What the arrival of Amazon will mean for Stockland
Rising bond yields have seen a sell-off in many 'income' plays in recent months, with the view that a strong income stream is not as enticing as it was.
One group which has certainly endured some weakness of late has been the Australian Real Estate Investment Trusts (A-REITs), with the retail segment seeing the most pain, given concerns over a cash-strapped consumer, along with the 'Amazon effect' as the US behemoth gets ready to be a major disruptor on these shores.
We have said for some time that interest rates have bottomed, and also that as a consequence the death of the multi-decade bull market in bonds is nigh. That said, we do not believe yields are going to escalate dramatically overnight, and as evidenced by Janet Yellen's testimony last week, the Fed (leading the way on tightening policies) is taking very much a softly, softly approach.
Demand for high-yielding income stocks, and particularly those with strong earnings growth potential is not going to suddenly evaporate, and as such we believe there are some select buying opportunities currently.
A standout case at the moment from our perspective is Stockland (ASX:SGP), which is one of the largest residential property groups in Australia.
This may seem at odds with our view that the residential property market is near the top (at least in the hotspots such as Sydney and Melbourne), but there is more to Stockland than that. The company also has significant exposure to counter-cyclical assets in the retirement sector, as well as logistics centres, business parks, and office assets.
The company also has a hefty exposure to the retail sector, which again might be a reason that it is best avoided. However, Stockland's shopping centre properties are well positioned, with strong occupancy, and we believe that the fear and loathing over the disruptive impact of Amazon has actually gone too far, and created a value gap in the securities.
Stockland is one of the largest diversified property groups in Australia and has almost $16 billion of real estate assets. The company was founded back in 1952, and today owns, manages and develops shopping malls, logistics centres and business parks, office assets, residential communities, and retirement living villages.
A key attraction from our perspective is the diversity (as well as quality) of the asset base. The property footprint, while concentrated in residential and retail, is balanced to a degree by counter-cyclical/defensive exposures to other segments.
Looking at the two biggest sectors first, in retail, Stockland has more than one million square metres of gross lettable area, and also makes the claim that more than 422,000 customers visit a shopping centre each day.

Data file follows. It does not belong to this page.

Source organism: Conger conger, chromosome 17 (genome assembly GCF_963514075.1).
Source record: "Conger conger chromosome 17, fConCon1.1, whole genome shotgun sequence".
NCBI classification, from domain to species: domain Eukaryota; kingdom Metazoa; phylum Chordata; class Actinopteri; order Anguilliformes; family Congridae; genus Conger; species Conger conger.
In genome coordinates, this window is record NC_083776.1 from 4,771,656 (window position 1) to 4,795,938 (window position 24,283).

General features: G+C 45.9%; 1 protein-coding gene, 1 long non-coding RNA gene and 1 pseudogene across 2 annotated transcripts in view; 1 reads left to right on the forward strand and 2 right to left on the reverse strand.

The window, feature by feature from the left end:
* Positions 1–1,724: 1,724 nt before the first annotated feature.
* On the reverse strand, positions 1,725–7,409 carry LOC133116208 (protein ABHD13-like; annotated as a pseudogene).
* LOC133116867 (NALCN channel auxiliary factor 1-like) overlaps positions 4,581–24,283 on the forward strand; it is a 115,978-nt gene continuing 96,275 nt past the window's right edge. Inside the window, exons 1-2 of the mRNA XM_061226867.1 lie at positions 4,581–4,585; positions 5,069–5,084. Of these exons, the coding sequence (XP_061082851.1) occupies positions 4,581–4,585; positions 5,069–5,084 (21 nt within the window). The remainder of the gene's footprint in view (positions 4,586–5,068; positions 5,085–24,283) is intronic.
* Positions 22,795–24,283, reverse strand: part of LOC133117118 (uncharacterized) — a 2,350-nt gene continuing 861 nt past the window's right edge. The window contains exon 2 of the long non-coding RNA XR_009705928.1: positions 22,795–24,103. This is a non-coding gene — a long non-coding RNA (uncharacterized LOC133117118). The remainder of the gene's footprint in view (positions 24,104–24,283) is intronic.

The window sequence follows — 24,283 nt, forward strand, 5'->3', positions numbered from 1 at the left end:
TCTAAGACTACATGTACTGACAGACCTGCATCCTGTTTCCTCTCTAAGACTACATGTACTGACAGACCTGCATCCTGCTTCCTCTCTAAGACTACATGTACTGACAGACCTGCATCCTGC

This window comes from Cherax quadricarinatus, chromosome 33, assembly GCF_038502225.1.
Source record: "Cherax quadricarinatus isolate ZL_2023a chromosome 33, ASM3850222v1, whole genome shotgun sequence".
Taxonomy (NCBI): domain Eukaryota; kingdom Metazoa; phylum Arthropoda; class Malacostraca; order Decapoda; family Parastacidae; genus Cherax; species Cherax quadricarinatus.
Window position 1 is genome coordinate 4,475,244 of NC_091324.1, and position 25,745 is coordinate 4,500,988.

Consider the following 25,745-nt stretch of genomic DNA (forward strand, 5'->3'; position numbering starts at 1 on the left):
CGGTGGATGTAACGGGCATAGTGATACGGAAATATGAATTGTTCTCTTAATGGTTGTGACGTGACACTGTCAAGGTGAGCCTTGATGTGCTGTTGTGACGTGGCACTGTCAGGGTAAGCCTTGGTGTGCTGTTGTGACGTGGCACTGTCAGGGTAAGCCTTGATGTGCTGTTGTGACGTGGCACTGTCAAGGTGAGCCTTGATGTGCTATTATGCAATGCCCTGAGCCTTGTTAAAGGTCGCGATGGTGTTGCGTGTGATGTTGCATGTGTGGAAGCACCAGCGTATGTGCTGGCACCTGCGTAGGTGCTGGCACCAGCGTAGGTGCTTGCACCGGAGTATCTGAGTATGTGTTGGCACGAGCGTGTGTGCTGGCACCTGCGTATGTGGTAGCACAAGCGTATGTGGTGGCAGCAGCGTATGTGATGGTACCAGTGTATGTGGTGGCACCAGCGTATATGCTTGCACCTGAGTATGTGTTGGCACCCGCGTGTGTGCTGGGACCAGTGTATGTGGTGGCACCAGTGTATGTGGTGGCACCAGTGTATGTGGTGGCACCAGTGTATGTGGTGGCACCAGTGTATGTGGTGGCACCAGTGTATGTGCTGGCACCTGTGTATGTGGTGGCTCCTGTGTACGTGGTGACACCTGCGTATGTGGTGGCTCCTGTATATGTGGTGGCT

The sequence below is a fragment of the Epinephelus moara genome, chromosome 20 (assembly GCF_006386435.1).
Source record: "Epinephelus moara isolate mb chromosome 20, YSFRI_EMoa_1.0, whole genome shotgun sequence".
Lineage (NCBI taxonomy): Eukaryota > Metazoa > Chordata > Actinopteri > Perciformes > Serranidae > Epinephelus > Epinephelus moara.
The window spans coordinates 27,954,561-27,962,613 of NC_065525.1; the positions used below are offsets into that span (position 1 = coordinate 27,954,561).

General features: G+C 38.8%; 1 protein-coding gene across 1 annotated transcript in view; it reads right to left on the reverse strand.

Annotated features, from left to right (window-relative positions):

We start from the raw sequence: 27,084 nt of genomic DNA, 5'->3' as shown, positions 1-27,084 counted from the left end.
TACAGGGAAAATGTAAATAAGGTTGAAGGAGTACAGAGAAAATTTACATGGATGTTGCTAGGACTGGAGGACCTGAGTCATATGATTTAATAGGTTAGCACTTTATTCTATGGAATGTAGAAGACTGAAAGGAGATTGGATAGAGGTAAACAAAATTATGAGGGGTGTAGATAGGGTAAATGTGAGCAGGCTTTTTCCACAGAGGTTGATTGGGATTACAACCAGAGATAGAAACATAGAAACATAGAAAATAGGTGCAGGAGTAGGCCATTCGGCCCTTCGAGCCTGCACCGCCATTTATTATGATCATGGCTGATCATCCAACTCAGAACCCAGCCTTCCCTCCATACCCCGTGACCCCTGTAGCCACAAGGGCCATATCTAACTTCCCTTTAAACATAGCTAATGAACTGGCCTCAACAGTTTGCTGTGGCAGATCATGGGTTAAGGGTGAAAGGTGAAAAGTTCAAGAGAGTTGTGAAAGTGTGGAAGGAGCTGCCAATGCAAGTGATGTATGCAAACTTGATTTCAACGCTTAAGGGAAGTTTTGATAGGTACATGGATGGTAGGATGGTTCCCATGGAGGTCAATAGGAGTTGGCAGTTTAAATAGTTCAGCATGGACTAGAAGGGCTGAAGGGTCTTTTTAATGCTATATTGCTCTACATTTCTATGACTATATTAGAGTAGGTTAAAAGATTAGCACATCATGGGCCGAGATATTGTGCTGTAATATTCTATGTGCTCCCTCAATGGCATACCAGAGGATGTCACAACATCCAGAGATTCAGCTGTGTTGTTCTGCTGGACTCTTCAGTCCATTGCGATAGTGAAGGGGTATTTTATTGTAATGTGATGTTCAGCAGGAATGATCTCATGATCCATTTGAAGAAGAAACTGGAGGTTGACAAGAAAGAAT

The immediate thought is that the company is at the mercy of the 'decline' of retail, but the reality is that shopping centres are much more defensive than owning a set of individual leases. Safety in numbers as they say, or at least foot traffic. Moreover, tenants that are struggling can be replaced, and particularly by international brands that are widening their net to Australia.
On the residential side, the group has 53 communities, with an end value of around $18 billion. We have certainly expressed much caution about the Australian property market, and with lending rates heading up, we have been particularly wary of the apartment market, and the oversupply present.
Stockland however is focused more on affordable detached housing communities, targeting owner-occupiers (around 75%), and particularly first home buyers (around 55%). These groups should also continue to attract the 'social' support of government.
Residential property in any event in Australia is still strong, but a key point about Stockland is that it sells land rather than say apartments. The company can therefore quickly reprice upward and get margin expansion as land prices rise.
We also believe that Stockland has material earnings upgrade risk. The company saw EPS fall massively post the GFC and continues to rise off undemanding base comparables. This should mean that 7%-8%pa EPS growth should be very achievable over the medium-term, which would be excellent growth for a REIT.
Stockland trades on a forward earnings multiple of 13 times, and offers a yield of almost around 6%, with a history of steady dividends (which should also cap share price downside). Trading around $4.25 currently, the stock is also backed by net tangible assets of around $4.15 per share, with meaningful scope for earnings per share growth.
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